Training time around the station

Katie Joy | 24 Dec 2018

The weather is mild — hovering around 0°C — and the weather has been a mix of cloudy with some light snow and beautiful sun today.  Depending on weather and plane operations there is a plan to try and get Julie and I out to the field towards the end of this week, and so get ready for departure to the field I have to undergo several training sessions to learn how to been in a BAS field party.

IMG_2712v2
Pyramid tent up and snow cat

Last night we took a snow-cat vehicle and went up to the top of a hill close to reptile ridge and  spent the night camping out to test out the field p-box (personal kit bag — there are a lot of acronyms to learn) and how to put up and take down the orange pyramid tent we will be using for our field stay. We have nice warm thick down sleeping bags and a thick set of mats to protect us from the snow below. As it is 24 hours of sunlight here, we need face masks to sleep well – I need to do a bit of practising with mine so that it doesn’t try and slide off my face at night. We will be using primus stoves for cooking and a tilly lamp for heating the tents – I haven’t used either of these before (last time I saw a tilly lamp I think was when I was in the Scouts…) so will take a bit of practice to use mentholated spirits to heat up the element that vaporizes kerosene. These systems are BAS field camp tried and tested, and require little fuel (good for light weight field party travel) and only simple maintenance.  The night past quickly — it was still and quiet up on the hillside outside of station – and we made it back for a late breakfast.

20181223_164025v2
Learning the ropes

Later on I did my snowmobile induction training, learning to drive the different types that BAS use and try out driving on a range of slopes. I haven’t driven on one for about 6 years, but was easy to remember what to do and great to wizz along on the snow (it will be a lot bumpier on the blue icefields we are heading to as the surface is scalloped by the wind). Julie and I did some ropework practice on a local snow slope for how to rescue people from crevasse situations — setting up safety belay points, pulley systems and different types of anchors using snow stakes and ice axes. I have been practising taking out the GPS on all these trips to record the travel so that I am prepared for collecting our in field tracks and ground cover. I am pleased to say (thanks to Andy’s training and patience back in Manchester) that I seem to be able to operate the thing ok and get the data safely into my mapping software to plot out the travel — a small victory!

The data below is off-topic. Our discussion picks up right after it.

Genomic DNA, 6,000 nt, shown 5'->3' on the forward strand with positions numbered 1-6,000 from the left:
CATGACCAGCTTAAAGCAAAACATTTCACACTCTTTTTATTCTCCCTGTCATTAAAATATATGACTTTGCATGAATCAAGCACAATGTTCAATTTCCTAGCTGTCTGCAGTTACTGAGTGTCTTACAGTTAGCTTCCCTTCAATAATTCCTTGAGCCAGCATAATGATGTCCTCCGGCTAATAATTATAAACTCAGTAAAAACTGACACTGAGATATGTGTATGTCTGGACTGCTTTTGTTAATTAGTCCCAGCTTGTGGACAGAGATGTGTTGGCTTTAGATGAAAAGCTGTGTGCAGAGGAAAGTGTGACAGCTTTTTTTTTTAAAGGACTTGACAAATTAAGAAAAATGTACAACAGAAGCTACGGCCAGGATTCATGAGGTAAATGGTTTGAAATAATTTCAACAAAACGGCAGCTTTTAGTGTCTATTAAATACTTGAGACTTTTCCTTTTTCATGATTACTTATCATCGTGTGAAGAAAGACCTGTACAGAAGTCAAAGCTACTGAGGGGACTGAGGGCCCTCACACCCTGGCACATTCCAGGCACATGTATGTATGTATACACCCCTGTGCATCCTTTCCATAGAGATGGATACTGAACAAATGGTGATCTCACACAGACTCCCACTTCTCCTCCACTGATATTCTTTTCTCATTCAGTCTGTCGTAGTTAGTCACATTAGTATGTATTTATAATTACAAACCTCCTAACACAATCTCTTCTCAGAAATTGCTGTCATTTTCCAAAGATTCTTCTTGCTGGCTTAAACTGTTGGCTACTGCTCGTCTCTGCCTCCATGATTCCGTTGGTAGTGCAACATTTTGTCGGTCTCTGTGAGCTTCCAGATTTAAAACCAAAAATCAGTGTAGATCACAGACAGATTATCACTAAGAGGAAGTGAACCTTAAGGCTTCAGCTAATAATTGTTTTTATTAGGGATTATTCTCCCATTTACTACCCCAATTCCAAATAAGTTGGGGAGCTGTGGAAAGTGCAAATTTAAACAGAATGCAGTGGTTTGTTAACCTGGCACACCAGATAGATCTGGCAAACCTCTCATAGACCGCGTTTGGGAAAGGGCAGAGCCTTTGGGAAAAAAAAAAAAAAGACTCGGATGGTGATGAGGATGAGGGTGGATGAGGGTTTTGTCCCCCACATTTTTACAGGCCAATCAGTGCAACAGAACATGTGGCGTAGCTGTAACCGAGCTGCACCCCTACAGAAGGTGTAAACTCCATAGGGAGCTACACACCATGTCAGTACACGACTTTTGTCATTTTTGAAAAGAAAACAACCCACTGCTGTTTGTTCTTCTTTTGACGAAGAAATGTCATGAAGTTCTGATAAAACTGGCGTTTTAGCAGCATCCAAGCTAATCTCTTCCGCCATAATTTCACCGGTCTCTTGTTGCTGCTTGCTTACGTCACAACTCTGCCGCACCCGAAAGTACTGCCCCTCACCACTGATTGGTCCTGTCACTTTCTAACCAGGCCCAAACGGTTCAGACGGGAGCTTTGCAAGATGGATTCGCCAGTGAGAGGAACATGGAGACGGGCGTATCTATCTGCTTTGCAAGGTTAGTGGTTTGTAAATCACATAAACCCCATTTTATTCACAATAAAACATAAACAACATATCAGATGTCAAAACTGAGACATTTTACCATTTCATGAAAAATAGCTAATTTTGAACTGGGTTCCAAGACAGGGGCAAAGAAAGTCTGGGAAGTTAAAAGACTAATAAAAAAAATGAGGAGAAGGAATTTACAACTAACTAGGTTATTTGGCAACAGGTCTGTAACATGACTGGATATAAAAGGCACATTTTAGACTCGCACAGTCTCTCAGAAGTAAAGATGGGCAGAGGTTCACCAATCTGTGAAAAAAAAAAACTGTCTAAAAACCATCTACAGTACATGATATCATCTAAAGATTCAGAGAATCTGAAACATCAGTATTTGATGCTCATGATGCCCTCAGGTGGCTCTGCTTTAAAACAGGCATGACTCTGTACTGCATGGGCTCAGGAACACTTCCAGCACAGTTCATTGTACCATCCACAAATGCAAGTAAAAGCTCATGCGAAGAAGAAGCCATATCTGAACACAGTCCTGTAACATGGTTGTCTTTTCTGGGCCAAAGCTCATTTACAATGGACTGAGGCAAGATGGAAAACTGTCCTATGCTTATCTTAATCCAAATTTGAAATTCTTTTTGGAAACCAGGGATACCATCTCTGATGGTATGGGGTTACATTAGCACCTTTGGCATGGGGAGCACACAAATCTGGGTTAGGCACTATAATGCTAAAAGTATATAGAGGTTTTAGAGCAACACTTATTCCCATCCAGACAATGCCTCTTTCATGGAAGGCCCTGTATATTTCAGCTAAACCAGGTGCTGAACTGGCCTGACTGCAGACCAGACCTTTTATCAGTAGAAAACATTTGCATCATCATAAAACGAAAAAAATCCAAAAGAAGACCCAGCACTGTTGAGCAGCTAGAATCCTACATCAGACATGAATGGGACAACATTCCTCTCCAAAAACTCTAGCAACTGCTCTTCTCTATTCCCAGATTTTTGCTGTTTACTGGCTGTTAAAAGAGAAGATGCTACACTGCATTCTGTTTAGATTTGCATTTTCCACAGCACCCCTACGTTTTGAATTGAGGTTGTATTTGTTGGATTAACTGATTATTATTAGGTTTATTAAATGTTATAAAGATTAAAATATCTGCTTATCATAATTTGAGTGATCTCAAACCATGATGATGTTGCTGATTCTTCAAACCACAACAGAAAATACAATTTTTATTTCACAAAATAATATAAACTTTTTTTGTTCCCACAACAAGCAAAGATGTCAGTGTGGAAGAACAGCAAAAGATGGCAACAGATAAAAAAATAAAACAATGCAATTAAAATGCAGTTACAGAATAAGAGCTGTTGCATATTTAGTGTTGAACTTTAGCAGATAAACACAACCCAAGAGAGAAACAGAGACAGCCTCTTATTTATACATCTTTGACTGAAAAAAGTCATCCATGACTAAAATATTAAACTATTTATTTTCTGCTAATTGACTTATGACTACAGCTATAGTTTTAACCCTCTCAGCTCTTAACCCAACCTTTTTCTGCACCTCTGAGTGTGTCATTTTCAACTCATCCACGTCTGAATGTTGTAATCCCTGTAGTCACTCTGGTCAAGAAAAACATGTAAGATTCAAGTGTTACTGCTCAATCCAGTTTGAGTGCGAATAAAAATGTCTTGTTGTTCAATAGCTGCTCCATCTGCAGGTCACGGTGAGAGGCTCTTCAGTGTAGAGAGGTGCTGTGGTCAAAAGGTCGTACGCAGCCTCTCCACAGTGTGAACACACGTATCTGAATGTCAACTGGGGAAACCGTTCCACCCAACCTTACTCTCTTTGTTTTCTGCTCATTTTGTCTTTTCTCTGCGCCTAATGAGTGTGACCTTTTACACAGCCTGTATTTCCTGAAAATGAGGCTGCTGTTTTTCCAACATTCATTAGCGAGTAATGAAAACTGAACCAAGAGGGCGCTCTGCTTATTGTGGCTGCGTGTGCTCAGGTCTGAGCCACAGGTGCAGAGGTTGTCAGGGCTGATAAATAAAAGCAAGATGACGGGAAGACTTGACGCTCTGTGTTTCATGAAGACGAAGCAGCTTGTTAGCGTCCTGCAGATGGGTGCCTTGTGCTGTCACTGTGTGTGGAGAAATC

20181224_114406v2
Looking under the hood – learning what the snowmobile engine looks like and how to check for oil and fuel levels

Tomorrow, Christmas day, is a holiday here on station where all the staff get a chance to relax and eat a big meal (the food here is plentiful and really tasty) so a chance to relax in between training and packing preparations.

Finalising the field procedures

Katie Joy | 13 Dec 2018

We have done a final run through of the metal detector electronic assembly system that connects up to our five detector panel array. Practice makes perfect and it is much easier to do a dry run through in the electronics lab in Manchester before getting to the cold and windy field site. Liam, John and Wouter (our fab electronic engineers) carefully ran Geoff and Mike through which cables to connect to which connector so that the instrument powers up in the right order in the field (marginally less complicated than booting up the Apollo 13 command module), and the procedure has been documented.

Andy and Katie have been working hard finalise our fieldsite maps and ensure that our GPS system is working well for logging our skidoo tracks and meteorite collection locations.

Our fieldwork is nearly upon us – Katie heads out next Tuesday on the 18th December and Geoff in the New Year.